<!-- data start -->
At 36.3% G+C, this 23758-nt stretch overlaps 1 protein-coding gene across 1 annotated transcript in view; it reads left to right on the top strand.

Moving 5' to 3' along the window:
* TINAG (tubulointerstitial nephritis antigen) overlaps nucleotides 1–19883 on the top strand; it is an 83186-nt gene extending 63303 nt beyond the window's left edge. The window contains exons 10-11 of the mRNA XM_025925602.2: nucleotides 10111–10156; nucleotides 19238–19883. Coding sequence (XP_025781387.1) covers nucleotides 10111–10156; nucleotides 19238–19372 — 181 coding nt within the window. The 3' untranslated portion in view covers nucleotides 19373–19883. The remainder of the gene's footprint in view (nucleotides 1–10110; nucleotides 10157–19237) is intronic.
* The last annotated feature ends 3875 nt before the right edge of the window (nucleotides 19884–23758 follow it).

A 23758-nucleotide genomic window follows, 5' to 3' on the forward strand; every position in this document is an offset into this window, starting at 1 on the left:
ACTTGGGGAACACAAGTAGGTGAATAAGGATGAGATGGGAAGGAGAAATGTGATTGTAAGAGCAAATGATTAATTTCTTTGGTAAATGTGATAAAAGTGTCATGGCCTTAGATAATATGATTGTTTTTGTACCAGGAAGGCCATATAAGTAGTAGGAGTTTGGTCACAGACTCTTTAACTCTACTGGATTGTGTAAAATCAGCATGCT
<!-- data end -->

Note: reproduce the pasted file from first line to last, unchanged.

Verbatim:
At 36.3% G+C, this 23758-nt stretch overlaps 1 protein-coding gene across 1 annotated transcript in view; it reads left to right on the top strand.

Moving 5' to 3' along the window:
* TINAG (tubulointerstitial nephritis antigen) overlaps nucleotides 1–19883 on the top strand; it is an 83186-nt gene extending 63303 nt beyond the window's left edge. The window contains exons 10-11 of the mRNA XM_025925602.2: nucleotides 10111–10156; nucleotides 19238–19883. Coding sequence (XP_025781387.1) covers nucleotides 10111–10156; nucleotides 19238–19372 — 181 coding nt within the window. The 3' untranslated portion in view covers nucleotides 19373–19883. The remainder of the gene's footprint in view (nucleotides 1–10110; nucleotides 10157–19237) is intronic.
* The last annotated feature ends 3875 nt before the right edge of the window (nucleotides 19884–23758 follow it).

A 23758-nucleotide genomic window follows, 5' to 3' on the forward strand; every position in this document is an offset into this window, starting at 1 on the left:
ACTTGGGGAACACAAGTAGGTGAATAAGGATGAGATGGGAAGGAGAAATGTGATTGTAAGAGCAAATGATTAATTTCTTTGGTAAATGTGATAAAAGTGTCATGGCCTTAGATAATATGATTGTTTTTGTACCAGGAAGGCCATATAAGTAGTAGGAGTTTGGTCACAGACTCTTTAACTCTACTGGATTGTGTAAAATCAGCATGCT